(1.52 MB AVI)

Video S4.

FA organization in a square muscle cell. The initial homogenously distributed FAs quickly redistributed to the cellular peripheries and were stabilized at the cellular corners at steady state. Definition of the color scale is the same as Video S2.

(0.56 MB AVI)

Video S5.

Myofibril organization in a circular muscle cell. Parallel bundled nascent myofibrils first occurred at the center of the cell, then realigned adjacent fibers, and finally extended across the diameter of the cell to define a principal axis of contraction at t = 500au. Note that definitions of the color scale and lines are the same as Video S1.

(1.57 MB AVI)

Video S6.

FA organization in a circular muscle cell. FAs in a circular cell first redistributed to the peripheries of the cell. Transient multi-pole patterns of FA then developed in accordance with the reorganized myofibril network as shown in Video S5. These poles were seen to redistribute, merge, and finally converged to a bipolarized pattern with two opposing bands of FA along the cellular peripheries. Definition of the color scale is the same as Video S2.

(2.54 MB AVI)

Video S7.

DIC images of a beating triangular myocyte. Images were acquired at 21.7 frames per second and contain a full cycle of contraction and relaxation. Time is labeled at the top left corner. During contraction, the cellular body was shortened toward the center of the cell, with obvious deformation of the nucleus. The cell was still an equilateral triangle at the full contraction, with about 24% shortening along the cellular edges.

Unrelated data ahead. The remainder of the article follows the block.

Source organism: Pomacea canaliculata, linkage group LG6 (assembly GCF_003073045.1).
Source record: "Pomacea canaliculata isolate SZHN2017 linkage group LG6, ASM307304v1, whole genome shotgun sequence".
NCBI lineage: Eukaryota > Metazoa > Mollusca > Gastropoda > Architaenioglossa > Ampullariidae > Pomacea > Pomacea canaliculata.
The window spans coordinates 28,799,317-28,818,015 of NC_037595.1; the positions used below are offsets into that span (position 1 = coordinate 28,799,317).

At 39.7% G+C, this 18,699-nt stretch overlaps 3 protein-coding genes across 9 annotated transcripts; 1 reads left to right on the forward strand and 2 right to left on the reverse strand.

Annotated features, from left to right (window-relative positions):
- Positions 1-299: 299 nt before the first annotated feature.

(0.33 MB MPG)

Video S8.

DIC images of a beating square myocyte. Images were acquired at the same frame rate as Video S7 and contain a full cycle of contraction and relaxation. At full contraction, the cell kept a square shape, with about 18% shortening along the diagonal.

(0.12 MB MPG)

Video S9.

Displacements maps of a beating triangular myocyte. The white arrows depict the frame to frame displacements of the fluorescent beads embedded in the gels. The displacements of the beads were not traced individually. Instead, the displacement map was discretized as suggested by Butler et al. 5. The color scale represents the magnitude of the displacement vectors. For consistency, the ranges of the color scale are the same for Videos S9, S10, and S12. During systole, the displacements are relatively larger at the cellular corners. Images contain a full contraction cycle.